Most everyone that regularly reads this blog knows about Bullocks Barbecue restaurant. It’s between my still-unsold house in Durham and Duke’s campus. When you’re in the mood for all-you-can-eat Southern cooking, there’s no better place around. As part of its charm, autographed photos of famous people cover the walls. They’re mostly late 70’s and early 80’s country stars, like Kenny Rogers, Dolly Parton, Loretta Lynn, and Conway Twitty. There are some others, like Jay Leno and Arnold Schwartzenegger, even a very early set of photos of “U2 (Irish rock group)”.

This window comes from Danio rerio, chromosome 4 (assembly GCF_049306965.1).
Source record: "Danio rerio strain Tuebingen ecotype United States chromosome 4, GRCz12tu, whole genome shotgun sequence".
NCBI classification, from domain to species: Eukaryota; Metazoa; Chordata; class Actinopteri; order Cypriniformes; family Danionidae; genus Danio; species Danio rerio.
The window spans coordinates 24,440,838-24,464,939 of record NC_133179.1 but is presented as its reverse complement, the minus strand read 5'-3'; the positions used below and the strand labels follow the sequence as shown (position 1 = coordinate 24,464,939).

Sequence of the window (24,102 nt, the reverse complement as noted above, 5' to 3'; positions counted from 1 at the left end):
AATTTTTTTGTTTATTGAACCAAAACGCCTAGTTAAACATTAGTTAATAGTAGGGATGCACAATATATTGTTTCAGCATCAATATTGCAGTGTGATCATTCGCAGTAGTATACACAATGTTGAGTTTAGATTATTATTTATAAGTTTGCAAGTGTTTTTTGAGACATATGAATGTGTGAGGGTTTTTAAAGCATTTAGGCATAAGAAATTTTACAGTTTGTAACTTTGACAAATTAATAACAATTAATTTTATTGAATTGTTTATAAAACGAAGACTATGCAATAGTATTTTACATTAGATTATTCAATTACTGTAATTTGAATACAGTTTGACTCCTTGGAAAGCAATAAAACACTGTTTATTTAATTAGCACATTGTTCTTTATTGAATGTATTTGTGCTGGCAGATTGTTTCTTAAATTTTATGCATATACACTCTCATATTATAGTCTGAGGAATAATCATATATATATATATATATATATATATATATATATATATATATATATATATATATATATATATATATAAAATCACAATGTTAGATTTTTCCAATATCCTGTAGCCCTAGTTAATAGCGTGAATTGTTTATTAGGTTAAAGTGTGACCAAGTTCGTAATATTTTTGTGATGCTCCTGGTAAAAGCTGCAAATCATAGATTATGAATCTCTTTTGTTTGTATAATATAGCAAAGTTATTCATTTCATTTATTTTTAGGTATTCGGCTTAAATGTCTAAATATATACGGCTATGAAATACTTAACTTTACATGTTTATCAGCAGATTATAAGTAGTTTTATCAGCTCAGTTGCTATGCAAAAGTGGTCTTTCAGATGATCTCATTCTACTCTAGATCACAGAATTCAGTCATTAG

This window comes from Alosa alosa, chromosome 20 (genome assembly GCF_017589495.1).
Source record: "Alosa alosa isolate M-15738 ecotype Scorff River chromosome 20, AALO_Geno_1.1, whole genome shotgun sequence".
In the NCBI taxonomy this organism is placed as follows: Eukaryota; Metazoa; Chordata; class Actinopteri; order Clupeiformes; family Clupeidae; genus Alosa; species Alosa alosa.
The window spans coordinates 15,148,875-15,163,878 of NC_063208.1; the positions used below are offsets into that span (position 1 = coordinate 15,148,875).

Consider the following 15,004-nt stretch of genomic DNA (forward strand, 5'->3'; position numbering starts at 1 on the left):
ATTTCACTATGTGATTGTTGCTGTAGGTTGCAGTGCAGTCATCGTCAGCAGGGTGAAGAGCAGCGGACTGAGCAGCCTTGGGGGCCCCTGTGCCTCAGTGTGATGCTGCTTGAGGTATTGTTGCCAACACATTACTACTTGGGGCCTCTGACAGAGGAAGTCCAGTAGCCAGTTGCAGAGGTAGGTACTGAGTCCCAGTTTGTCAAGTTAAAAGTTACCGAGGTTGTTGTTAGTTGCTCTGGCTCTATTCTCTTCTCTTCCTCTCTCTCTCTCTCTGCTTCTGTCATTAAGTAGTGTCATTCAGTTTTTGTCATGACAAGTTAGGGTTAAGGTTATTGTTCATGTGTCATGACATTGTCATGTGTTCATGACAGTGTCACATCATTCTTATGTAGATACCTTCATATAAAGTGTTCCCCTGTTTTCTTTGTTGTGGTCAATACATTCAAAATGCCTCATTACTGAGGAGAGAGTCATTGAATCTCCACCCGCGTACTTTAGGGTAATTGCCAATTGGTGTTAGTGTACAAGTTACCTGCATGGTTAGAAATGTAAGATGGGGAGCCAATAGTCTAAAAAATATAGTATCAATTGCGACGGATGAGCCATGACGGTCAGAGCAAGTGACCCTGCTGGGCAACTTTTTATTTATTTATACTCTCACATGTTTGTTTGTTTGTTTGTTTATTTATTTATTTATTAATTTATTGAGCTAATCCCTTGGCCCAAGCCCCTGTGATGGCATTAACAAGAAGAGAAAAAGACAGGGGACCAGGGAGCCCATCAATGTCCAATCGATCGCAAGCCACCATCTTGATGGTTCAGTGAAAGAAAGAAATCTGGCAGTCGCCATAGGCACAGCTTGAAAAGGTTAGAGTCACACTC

But that’s not the reason I used to stop there every year on my birthday. Just on the right after you walk in were, until recently, two frames, each with a dozen or so photos. They commemorate one of the days that the New York Yankees, finishing up their spring training schedule, came to Chapel Hill to play the UNC Tar Heels. Polaroids and old-style Kodak prints of shortstop Bucky Dent, manager Billy Martin, and a bunch of no-name college players. Bullocks catered the after-game dinner. It’s truly a great collage. Now, I’m not a fan of the Tar Heels, and I’m certainly not a fan of the Steinbrenner-era Yankees. But I love baseball. It’s a big part of my life. In its purest form, it’s about everything that I think is right with humanity. The day was April 3, 1979, the day of my birth. So no, I don’t think it’s any coincidence at all that I was born so near the beginning of baseball season. It’s the annual rebirth of my soul.